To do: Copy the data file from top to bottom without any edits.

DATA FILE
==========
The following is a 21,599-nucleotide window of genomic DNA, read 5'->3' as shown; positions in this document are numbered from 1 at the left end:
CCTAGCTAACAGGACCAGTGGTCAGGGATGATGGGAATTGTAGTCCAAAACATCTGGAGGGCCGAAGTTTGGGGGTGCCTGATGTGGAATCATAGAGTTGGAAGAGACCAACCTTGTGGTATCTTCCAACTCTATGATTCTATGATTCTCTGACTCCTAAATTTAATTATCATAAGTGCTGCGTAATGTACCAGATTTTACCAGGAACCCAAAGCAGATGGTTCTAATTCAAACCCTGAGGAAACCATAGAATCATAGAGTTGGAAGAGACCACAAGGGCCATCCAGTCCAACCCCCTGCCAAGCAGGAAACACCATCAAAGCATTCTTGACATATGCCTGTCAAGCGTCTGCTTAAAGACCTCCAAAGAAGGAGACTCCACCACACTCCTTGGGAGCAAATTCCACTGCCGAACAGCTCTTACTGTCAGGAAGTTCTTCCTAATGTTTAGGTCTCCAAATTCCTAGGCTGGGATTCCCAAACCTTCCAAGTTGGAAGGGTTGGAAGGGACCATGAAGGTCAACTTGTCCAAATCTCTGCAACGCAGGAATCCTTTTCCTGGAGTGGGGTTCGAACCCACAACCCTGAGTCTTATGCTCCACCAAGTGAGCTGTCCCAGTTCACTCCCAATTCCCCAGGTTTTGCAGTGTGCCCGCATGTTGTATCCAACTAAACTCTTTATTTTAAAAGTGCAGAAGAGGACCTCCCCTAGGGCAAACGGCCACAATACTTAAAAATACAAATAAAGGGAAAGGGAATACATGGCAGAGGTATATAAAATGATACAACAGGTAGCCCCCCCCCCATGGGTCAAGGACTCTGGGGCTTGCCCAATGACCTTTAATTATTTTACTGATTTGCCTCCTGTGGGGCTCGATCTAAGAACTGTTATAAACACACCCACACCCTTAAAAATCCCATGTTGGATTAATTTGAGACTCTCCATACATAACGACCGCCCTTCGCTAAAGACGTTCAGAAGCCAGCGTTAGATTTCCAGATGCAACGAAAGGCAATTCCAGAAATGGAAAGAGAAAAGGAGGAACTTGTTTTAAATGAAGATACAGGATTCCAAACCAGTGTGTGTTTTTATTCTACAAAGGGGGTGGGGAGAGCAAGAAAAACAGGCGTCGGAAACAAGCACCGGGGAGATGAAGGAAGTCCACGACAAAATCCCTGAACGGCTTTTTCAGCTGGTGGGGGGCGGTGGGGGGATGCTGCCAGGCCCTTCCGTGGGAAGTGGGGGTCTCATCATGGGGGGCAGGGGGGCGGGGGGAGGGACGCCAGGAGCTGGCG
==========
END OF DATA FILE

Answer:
The following is a 21,599-nucleotide window of genomic DNA, read 5'->3' as shown; positions in this document are numbered from 1 at the left end:
CCTAGCTAACAGGACCAGTGGTCAGGGATGATGGGAATTGTAGTCCAAAACATCTGGAGGGCCGAAGTTTGGGGGTGCCTGATGTGGAATCATAGAGTTGGAAGAGACCAACCTTGTGGTATCTTCCAACTCTATGATTCTATGATTCTCTGACTCCTAAATTTAATTATCATAAGTGCTGCGTAATGTACCAGATTTTACCAGGAACCCAAAGCAGATGGTTCTAATTCAAACCCTGAGGAAACCATAGAATCATAGAGTTGGAAGAGACCACAAGGGCCATCCAGTCCAACCCCCTGCCAAGCAGGAAACACCATCAAAGCATTCTTGACATATGCCTGTCAAGCGTCTGCTTAAAGACCTCCAAAGAAGGAGACTCCACCACACTCCTTGGGAGCAAATTCCACTGCCGAACAGCTCTTACTGTCAGGAAGTTCTTCCTAATGTTTAGGTCTCCAAATTCCTAGGCTGGGATTCCCAAACCTTCCAAGTTGGAAGGGTTGGAAGGGACCATGAAGGTCAACTTGTCCAAATCTCTGCAACGCAGGAATCCTTTTCCTGGAGTGGGGTTCGAACCCACAACCCTGAGTCTTATGCTCCACCAAGTGAGCTGTCCCAGTTCACTCCCAATTCCCCAGGTTTTGCAGTGTGCCCGCATGTTGTATCCAACTAAACTCTTTATTTTAAAAGTGCAGAAGAGGACCTCCCCTAGGGCAAACGGCCACAATACTTAAAAATACAAATAAAGGGAAAGGGAATACATGGCAGAGGTATATAAAATGATACAACAGGTAGCCCCCCCCCCATGGGTCAAGGACTCTGGGGCTTGCCCAATGACCTTTAATTATTTTACTGATTTGCCTCCTGTGGGGCTCGATCTAAGAACTGTTATAAACACACCCACACCCTTAAAAATCCCATGTTGGATTAATTTGAGACTCTCCATACATAACGACCGCCCTTCGCTAAAGACGTTCAGAAGCCAGCGTTAGATTTCCAGATGCAACGAAAGGCAATTCCAGAAATGGAAAGAGAAAAGGAGGAACTTGTTTTAAATGAAGATACAGGATTCCAAACCAGTGTGTGTTTTTATTCTACAAAGGGGGTGGGGAGAGCAAGAAAAACAGGCGTCGGAAACAAGCACCGGGGAGATGAAGGAAGTCCACGACAAAATCCCTGAACGGCTTTTTCAGCTGGTGGGGGGCGGTGGGGGGATGCTGCCAGGCCCTTCCGTGGGAAGTGGGGGTCTCATCATGGGGGGCAGGGGGGCGGGGGGAGGGACGCCAGGAGCTGGCG